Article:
Introduction
Data Collection, Analyses and Organization

     The 21 Web Tables data and analyses that follow support the numbers used in Imperial Japan's World War Two. . . The casualty numbers shown throughout this book are for the most part approximations due to the dearth of precise counts from official government sources. Most of the territories and countries invaded by Japan made little attempt to collect detailed statistical data on their victims since their governments and infrastructure were too badly disrupted by the war and occupation. Following the war, East Asia was confronted with the huge task of recovery, and some areas were engulfed in civil wars and wars of independence. Estimates and calculations have been made during and since the war by governments, observers, and writers. Countries like the U.S. and Japan provide the most reliable data on their losses, but inconsistencies still exist, including a wide range of estimated deaths from the atomic bombs.

     The process has been to collect available statistical data, cross checking it with anecdotal and other evidence, making adjustments and sometimes new calculations to arrive at estimates. An effort has been made to locate as many credible estimates as possible for the wide range of war situations and to average or use numbers that are in the middle of a range of these estimates. In some cases, illustrative rough calculations are made to estimate well-documented atrocities and other tragic occurrences for which there are no other estimates. For example, estimates were made for the number of rape victims and Kempeitai torture victims. Aggregated with other numbers these provide some idea of the magnitude of the war's casualties.

     The statistics of aggregation means that the sum is more accurate than its parts, i.e., in the estimates of the individual subparts will in some cases be too high and others too low, but their total is probably not too far from reality. Thus I believe the total deaths and total numbers of severely affected that are tabulated here give a good indication of the scale of the war's human devastation. The annual distribution of these casualties is less accurate but still provides a useful measure of the yearly toll for analyses purposes.

     The sources of statistical data represent a wide range of major organizations and authorities on World War II (1931-1945) in China, Southeast Asia, and the Pacific. The tables provide the sources of the data in the form of the last name of the source author, the date of publication, and the page on which the data can be found. The reader of Imperial Japan's World War Two 1931-1945 need only refer to the book's Bibliography to find the full description of the source.

     At the end of the war, the Japanese had two weeks before the Allies took control and were under orders from senior Imperial government officials to destroy any records that contained information about their victims. Allied bombing also destroyed documents. Those that were taken by the United States after the war were returned to the Japanese government before many pages had been copied, which has, for the most part, kept them closed to researchers. Japanese estimates of casualties they caused, that are available, are often far lower than those of Western news personnel, POWs, embassy officials, and other witnesses to the war in the theater.

     Korean casualties are included under the tabulation of Allied casualties because they opposed Japan's annexation in 1910 and suffered severely from it in many ways. The Japanese acquired Taiwan after they defeated the Chinese in the 1894-5 war. Taiwan did not appear to have suffered as much under Japanese control and therefore that nation is not considered part of the Allied victims for this study.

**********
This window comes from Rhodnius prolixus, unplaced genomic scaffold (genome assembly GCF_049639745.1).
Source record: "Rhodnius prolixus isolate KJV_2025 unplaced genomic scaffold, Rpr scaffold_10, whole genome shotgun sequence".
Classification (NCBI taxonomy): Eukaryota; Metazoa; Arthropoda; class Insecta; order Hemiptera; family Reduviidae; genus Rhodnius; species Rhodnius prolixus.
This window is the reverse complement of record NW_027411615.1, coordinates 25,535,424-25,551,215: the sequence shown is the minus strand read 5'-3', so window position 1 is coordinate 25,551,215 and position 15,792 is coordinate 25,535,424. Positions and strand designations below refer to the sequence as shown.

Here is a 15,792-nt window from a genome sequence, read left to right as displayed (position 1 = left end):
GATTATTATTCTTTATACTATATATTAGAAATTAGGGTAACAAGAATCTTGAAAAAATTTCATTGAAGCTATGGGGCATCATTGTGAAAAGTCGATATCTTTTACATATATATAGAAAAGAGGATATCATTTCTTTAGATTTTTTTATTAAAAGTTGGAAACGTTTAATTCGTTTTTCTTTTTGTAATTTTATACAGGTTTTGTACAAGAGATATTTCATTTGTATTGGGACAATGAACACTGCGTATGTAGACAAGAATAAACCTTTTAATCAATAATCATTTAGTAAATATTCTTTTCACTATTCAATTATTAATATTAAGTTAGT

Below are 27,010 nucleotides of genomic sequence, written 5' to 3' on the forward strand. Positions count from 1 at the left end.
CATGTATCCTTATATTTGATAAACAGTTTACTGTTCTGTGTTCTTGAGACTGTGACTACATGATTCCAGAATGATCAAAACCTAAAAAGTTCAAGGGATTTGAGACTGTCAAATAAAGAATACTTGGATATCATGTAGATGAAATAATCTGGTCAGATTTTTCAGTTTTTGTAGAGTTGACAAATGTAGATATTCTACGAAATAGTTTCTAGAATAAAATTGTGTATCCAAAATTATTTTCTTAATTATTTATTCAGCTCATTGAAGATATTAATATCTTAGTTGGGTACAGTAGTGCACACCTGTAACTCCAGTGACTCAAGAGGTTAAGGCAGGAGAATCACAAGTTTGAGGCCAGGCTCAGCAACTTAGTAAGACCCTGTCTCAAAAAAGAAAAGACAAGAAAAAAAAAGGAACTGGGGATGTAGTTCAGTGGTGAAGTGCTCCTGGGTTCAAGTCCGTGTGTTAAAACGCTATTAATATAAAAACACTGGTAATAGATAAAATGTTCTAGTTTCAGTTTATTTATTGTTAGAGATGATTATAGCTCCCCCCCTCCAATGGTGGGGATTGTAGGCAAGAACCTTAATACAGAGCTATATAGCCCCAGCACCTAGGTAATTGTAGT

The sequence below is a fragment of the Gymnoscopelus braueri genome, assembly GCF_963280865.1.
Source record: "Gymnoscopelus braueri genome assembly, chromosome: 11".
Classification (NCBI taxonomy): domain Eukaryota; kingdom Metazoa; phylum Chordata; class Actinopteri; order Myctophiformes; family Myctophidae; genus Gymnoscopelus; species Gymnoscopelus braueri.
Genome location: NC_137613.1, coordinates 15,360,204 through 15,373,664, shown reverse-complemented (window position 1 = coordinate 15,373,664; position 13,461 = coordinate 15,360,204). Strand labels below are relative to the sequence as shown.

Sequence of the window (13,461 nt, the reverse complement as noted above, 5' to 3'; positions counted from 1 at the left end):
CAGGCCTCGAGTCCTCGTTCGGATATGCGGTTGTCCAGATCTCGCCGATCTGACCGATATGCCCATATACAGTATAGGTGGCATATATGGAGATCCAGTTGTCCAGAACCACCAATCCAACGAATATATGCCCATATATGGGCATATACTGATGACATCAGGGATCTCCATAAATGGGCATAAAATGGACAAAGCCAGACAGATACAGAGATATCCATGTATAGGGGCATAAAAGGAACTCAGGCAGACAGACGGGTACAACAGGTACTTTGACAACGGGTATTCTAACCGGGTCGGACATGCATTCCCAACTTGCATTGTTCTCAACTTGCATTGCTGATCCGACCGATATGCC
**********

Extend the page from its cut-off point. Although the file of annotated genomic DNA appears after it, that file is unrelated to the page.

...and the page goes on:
Japan's war and occupation policies undermined the already-fragile Asian life-sustaining economies that supported over one third of the world's population. The scale of famine and disease death caused by World War II was not out of line with Asian history, as examples will show. From 1876 to 1879, a drought--caused famine in Northern China is estimated to have taken five million lives. North China experienced drought again in 1892-94, which caused an estimated million deaths. In 1920-21, another caused 500,000 deaths. Droughts in Bengal, India, 1899-1900 caused deaths of over a million. As bad as these famine numbers were, millions of lives were saved because of peacetime relief efforts not available under wartime conditions. The numbers of deaths due to the war's disruptions is probably underestimated in this work, considering the huge populations at risk and susceptible to famines over a four to 14-year period. [1]

     A considerable part of the war and Japanese occupation in China and East Asia went unobserved by the West. Many examples of death and terror probably went unreported, or are in Asian language studies not much pursued by Westerners because of translation challenges. While these factors suggest that the numbers in this book may be too low, the tendency for war observers to overestimate casualties may balances things out. For this reason, I believe the casualty numbers provided here reasonably represents the dimensions of the human 14-year tragedy. However, as noted in Imperial Japan's World War Two. . .more research is necessary particularly with respect to those dying after the war from war causes.

List of all 21 Tables with further explanation when required.

     These notes will augment the notes provided in the table pages themselves. All discussion refers primarily to my reasoning and calculations. In all tables the casualties occurring on and after December 7, 1941 are included in the 1942 statistics to simplify the multi year statistical display. Table pages often include more than one set of statistical tables. For the full reference based on the last names and publication data shown in the Tables' sources, refer to the parent book Imperial Japan's World War Two 1931-1945 Bibliography. Tight space permits only the major sources to be listed, but often there are more. The following acronyms are sometimes used because of space constraints: